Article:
The High Cost of Low Morale — and What To Do About It
Morale is a state of mind which involves feelings and emotions. Created within each employee, it is often considered an elusive quality. It involves the attitude and perception towards the job, work environment, team members, managers and the organization on a whole. Positive employee morale is usually exhibited by confidence, discipline and willingness to perform. There are no single factors that explain high or low morale, but rather a combination of related factors.
In today’s economic reality, the root cause of low employee morale can include job security issues, uncertain business conditions, limited upward mobility, a perceived lack of fair compensation and excessive outsourcing practices. In such an environment, employees focus more on their career choices, a sense of personal well-being and financial future.
While more traditional managers tend to see low morale as intangible, its importance and impact on profits, productivity and financial competitiveness are measureable and affect organizational objectives. The Gallup Organization estimated that there are 22 million actively disengaged employees costing the economy as much as $350 billion dollars per year in lost productivity including absenteeism, illness and other low morale issues.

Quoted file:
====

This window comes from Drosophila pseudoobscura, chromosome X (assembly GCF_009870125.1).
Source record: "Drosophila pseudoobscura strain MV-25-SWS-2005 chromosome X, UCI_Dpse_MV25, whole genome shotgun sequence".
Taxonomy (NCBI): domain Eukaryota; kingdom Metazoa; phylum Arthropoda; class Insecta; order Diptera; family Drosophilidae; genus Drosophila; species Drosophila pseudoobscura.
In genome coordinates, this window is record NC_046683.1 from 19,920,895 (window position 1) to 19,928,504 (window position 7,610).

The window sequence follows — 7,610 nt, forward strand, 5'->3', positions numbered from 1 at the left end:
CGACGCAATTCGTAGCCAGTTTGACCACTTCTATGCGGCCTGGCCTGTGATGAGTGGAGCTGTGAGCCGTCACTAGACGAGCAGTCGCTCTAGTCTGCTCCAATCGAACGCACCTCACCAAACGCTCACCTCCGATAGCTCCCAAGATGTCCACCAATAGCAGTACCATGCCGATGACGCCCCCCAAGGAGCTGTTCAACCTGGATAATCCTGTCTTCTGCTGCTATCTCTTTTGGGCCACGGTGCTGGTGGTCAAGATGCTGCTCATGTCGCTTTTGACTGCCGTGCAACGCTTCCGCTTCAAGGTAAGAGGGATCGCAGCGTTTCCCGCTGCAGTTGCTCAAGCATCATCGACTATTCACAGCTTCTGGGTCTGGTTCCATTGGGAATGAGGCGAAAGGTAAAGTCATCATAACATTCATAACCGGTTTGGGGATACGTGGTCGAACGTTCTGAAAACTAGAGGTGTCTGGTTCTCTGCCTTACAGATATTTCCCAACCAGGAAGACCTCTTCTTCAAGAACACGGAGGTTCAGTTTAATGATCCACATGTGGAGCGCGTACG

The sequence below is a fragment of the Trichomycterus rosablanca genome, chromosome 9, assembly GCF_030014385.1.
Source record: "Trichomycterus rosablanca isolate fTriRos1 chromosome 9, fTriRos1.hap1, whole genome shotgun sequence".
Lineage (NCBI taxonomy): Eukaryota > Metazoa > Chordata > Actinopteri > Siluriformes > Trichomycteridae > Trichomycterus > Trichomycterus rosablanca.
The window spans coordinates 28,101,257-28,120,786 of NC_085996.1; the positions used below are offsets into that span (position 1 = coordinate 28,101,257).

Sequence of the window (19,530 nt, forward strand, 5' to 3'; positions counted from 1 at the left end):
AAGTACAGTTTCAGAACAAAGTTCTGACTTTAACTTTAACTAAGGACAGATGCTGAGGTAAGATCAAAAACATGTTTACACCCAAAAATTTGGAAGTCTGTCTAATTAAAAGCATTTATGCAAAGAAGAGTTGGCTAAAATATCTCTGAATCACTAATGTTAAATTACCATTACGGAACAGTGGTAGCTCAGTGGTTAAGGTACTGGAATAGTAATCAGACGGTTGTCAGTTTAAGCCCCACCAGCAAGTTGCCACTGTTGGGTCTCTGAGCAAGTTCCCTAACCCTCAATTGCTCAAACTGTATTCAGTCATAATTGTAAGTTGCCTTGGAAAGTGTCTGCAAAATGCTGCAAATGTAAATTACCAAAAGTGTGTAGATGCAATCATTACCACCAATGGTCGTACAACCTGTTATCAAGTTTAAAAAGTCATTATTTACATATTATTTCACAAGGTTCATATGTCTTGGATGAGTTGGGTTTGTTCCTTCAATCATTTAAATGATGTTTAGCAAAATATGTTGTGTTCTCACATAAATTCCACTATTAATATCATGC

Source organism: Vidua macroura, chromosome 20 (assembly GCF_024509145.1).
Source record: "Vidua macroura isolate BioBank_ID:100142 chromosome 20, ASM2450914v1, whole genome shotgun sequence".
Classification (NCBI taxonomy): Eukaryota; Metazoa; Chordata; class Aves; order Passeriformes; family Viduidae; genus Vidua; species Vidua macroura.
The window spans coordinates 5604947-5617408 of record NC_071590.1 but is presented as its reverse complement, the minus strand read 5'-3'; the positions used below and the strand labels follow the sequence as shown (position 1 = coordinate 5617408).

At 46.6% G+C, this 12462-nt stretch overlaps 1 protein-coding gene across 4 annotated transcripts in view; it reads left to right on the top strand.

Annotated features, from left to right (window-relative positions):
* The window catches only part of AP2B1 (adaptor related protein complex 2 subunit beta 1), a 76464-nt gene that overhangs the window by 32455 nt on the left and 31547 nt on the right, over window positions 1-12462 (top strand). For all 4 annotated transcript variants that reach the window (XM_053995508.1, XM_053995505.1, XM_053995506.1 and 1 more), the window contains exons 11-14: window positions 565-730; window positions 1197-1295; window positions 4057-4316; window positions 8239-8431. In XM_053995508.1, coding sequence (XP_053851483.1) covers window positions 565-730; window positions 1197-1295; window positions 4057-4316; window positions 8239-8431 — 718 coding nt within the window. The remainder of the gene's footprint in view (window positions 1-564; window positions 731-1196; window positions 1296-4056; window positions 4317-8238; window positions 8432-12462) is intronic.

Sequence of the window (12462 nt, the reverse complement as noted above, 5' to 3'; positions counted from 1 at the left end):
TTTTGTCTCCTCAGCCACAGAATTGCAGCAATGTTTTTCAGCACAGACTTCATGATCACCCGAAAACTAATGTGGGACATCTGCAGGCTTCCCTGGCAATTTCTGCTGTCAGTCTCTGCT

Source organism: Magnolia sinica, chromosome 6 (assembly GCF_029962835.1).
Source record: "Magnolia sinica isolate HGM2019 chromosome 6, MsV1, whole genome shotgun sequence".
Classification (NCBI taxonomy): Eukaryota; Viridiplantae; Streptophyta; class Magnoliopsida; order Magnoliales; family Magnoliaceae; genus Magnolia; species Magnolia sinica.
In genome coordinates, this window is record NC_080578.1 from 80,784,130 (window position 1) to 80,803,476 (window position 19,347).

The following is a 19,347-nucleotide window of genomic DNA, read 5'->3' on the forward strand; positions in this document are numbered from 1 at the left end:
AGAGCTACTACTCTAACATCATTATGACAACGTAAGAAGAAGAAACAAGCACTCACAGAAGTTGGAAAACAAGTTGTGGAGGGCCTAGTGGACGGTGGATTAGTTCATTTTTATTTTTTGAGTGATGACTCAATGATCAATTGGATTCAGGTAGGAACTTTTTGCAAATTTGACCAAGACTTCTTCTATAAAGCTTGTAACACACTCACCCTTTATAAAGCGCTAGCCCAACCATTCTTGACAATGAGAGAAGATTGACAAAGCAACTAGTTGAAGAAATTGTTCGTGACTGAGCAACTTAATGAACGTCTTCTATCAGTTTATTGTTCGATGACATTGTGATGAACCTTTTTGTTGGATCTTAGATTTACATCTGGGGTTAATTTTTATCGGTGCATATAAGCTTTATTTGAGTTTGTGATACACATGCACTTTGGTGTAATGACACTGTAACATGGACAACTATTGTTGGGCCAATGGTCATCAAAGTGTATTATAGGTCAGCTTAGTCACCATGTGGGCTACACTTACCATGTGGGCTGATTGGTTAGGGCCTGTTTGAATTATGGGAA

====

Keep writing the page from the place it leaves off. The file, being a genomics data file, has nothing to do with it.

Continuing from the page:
High morale in the work place is essential to success and is mostly influenced from the top down rather than from the bottom up. Managers that create low morale in employees do so from a top-down command and control mode, which implies that employees’ do the listening and managers need not reciprocate. By prohibiting open dialogue on workplace issues, managers are denied a firsthand view of problems that exist. This can result in a gap when addressing the real problems and can further exacerbate them, leading to employee distrust, disrespect towards management and reductions of morale and workforce motivation.
Less engaged teams are less productive, less customer-focused and prone to withdrawing their efforts and adopting counterproductive behaviour. This occurs when management is unclear about expectations, employees have not been effectively trained or do not feel a sense of ownership over their work. Low morale causes employees to lose interest in going the extra mile, especially when they do not feel valued by managers or care about the projects assigned.